Jeremy Bowers is a developer on the Interactive News Team at The New York Times and previously worked for NPR, the Washington Post, and the St. Petersburg Times. He spends his weekends watching baseball and obsessively honing his ramen broth. As a college debater, he spoke more than 600 words per minute. (Photo credit: Claire O'Neil, NPR Visuals.)
Jeremy’s work on Source
- All About the dailygraphics Rig from NPR
- Introducing Pym
- New Work in News Code, Feb. 13th 2014
- How We Made the Book Concierge
- Collaborating on the T-Shirt Project
- Complex But Not Dynamic
- Predicting the Future, Elections Edition
- For Journalism: How it Started, Where it’s Going
- How NPR Designed Their Live Elections News App
Articles by Jeremy
Introducing Elex, a Tool to Make Election Coverage Better for Everyone
This new collaboration from the New York Times and NPR needs your helpPosted on
“End the elections arms race” has become a rallying cry in American data journalism. Many newsrooms spend tremendous resources writing code to simply load and parse election data. It’s time we stopped worrying about the plumbing and started competing on the interesting parts. We decided it was time we put some code against our beliefs – our contribution is a tool we’re calling Elex. And it needs your help, too.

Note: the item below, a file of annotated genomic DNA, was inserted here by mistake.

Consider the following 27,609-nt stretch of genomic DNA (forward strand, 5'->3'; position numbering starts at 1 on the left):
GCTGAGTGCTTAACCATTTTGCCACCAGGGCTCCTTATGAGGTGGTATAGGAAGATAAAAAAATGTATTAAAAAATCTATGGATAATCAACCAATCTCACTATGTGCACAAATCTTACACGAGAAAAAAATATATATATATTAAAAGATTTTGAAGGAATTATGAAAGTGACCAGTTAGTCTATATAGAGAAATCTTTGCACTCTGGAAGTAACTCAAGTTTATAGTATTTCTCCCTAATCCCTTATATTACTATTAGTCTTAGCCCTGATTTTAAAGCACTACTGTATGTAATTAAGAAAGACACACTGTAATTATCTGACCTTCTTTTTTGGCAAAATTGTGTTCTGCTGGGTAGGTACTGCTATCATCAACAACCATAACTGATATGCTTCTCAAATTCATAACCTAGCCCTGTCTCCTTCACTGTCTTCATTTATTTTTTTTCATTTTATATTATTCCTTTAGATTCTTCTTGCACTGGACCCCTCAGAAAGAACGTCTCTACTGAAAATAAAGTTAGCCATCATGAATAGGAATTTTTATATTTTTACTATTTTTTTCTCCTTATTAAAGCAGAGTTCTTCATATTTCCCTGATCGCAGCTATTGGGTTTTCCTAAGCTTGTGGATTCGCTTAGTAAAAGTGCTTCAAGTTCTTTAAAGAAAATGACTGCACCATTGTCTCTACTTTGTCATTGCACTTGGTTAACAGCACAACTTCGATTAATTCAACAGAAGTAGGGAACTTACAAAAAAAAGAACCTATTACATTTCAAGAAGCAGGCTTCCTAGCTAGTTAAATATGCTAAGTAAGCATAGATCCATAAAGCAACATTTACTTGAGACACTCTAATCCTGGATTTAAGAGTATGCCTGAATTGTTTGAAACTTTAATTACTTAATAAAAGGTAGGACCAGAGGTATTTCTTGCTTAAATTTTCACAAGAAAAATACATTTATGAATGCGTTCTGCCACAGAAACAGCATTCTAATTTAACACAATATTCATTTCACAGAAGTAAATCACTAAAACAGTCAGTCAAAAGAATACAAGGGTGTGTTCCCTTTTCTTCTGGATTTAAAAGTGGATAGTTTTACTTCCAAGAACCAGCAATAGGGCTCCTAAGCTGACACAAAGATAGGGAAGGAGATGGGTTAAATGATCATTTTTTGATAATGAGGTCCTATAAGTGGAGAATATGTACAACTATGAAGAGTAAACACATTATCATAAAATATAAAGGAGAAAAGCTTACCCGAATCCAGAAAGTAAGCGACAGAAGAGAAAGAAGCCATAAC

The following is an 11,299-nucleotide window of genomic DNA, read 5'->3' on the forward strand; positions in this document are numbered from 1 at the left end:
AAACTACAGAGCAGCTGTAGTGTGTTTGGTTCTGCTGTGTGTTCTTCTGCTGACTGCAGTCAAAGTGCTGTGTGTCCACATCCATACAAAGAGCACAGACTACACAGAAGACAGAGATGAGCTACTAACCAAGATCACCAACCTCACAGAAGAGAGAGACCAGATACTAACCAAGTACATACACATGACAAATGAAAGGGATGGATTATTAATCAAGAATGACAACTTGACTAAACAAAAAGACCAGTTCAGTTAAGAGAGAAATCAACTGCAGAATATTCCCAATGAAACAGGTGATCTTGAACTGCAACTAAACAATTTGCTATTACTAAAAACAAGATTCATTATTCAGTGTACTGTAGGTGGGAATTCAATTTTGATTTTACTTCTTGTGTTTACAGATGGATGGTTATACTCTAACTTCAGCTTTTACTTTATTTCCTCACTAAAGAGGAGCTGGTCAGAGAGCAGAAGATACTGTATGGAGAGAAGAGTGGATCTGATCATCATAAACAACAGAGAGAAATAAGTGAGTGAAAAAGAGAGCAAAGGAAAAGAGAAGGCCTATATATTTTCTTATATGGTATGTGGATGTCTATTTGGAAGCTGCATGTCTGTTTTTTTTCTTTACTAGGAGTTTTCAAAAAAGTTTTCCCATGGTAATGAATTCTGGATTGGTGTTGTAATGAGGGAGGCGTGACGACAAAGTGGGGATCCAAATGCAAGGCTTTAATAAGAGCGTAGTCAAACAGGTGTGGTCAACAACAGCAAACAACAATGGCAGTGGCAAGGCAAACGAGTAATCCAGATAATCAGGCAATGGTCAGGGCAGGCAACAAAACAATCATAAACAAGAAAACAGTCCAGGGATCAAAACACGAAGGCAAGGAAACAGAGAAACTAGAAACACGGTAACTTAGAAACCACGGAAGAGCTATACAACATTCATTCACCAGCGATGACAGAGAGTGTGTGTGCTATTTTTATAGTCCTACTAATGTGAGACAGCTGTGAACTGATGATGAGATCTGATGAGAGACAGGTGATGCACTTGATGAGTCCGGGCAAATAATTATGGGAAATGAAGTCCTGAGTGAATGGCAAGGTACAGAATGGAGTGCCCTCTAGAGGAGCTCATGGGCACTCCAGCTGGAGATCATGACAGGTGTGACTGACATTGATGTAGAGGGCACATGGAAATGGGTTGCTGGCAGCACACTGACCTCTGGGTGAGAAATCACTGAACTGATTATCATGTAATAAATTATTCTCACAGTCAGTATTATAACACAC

Responsive iFrames from the NPR Visuals teamPosted on
NPR’s Visuals team breaks down Pym, a new responsive-iframe library and the first project launched from the OpenNews Code Convening.
Complex But Not Dynamic
NPR Uses a Static Site to Crowdsource PlaygroundsPosted on
We usually build relatively simple sites with our app template. Our accessible playgrounds project needed to be more complex. We needed to deal with moderated, user-generated data. But we didn’t have to go full server in order to make this site work; we just modified our app template.
Predicting the Future, Elections Edition
Wherein Jeremy Bowers gets help from experts, builds an election-predicting app, and makes sure readers can see how it worksPosted on
Wherein Jeremy Bowers gets help from experts, builds an election-predicting app, and makes sure readers can see how it works.